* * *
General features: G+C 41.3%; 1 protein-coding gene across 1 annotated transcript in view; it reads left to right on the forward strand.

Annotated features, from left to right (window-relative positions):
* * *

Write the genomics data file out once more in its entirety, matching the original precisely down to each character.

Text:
General features: G+C 41.3%; 1 protein-coding gene across 1 annotated transcript in view; it reads left to right on the forward strand.

Annotated features, from left to right (window-relative positions):